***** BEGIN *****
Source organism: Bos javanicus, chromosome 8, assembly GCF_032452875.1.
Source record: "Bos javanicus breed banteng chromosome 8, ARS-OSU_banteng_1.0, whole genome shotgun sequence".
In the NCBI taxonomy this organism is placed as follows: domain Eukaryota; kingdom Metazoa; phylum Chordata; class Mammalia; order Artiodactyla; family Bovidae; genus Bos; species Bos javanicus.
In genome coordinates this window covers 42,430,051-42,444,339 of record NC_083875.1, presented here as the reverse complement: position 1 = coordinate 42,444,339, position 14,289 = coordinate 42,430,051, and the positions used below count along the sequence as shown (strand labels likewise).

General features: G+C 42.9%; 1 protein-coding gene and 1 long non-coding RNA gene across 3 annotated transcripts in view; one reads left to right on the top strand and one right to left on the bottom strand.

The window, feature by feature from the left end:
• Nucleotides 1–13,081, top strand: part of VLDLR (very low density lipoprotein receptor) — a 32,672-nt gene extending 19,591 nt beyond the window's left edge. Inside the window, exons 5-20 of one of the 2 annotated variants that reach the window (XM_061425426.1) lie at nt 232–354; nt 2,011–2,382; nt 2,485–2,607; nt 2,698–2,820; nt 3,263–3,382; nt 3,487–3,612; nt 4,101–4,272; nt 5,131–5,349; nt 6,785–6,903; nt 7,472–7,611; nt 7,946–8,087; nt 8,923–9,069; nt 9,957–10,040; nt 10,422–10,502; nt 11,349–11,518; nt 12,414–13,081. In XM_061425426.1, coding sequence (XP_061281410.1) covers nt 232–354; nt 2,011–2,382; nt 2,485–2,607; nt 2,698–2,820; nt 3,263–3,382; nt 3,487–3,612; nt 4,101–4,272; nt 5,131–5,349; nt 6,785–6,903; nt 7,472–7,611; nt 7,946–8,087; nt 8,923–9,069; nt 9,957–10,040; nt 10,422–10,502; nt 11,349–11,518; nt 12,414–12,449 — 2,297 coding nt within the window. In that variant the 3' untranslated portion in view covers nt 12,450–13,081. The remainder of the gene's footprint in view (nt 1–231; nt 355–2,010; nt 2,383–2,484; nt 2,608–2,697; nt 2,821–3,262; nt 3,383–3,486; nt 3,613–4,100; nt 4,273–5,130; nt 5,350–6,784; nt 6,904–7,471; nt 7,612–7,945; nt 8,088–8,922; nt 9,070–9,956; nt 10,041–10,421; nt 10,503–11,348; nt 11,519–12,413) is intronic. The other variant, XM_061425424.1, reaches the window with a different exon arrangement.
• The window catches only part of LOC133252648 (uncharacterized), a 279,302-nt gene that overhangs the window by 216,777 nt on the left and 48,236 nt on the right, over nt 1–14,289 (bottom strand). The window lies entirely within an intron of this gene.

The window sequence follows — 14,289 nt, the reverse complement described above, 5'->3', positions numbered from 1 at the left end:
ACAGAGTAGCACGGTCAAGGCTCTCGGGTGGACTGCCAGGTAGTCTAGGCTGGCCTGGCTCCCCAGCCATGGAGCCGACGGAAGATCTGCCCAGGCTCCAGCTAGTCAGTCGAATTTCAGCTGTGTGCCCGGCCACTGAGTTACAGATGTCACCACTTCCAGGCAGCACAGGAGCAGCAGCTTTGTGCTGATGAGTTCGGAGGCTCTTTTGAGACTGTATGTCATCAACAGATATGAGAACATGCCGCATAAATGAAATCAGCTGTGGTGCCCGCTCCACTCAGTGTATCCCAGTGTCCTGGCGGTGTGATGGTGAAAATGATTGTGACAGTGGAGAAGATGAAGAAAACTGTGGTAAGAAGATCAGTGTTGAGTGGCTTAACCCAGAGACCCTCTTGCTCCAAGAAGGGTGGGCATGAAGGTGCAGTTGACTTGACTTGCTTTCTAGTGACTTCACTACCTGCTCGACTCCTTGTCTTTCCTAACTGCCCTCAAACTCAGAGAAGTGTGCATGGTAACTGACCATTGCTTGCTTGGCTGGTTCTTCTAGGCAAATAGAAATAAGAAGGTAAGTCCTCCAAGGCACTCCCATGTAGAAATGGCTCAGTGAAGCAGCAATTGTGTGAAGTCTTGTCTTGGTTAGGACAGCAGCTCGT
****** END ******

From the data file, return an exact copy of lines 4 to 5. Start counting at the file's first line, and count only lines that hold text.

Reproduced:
In genome coordinates this window covers 42,430,051-42,444,339 of record NC_083875.1, presented here as the reverse complement: position 1 = coordinate 42,444,339, position 14,289 = coordinate 42,430,051, and the positions used below count along the sequence as shown (strand labels likewise).

General features: G+C 42.9%; 1 protein-coding gene and 1 long non-coding RNA gene across 3 annotated transcripts in view; one reads left to right on the top strand and one right to left on the bottom strand.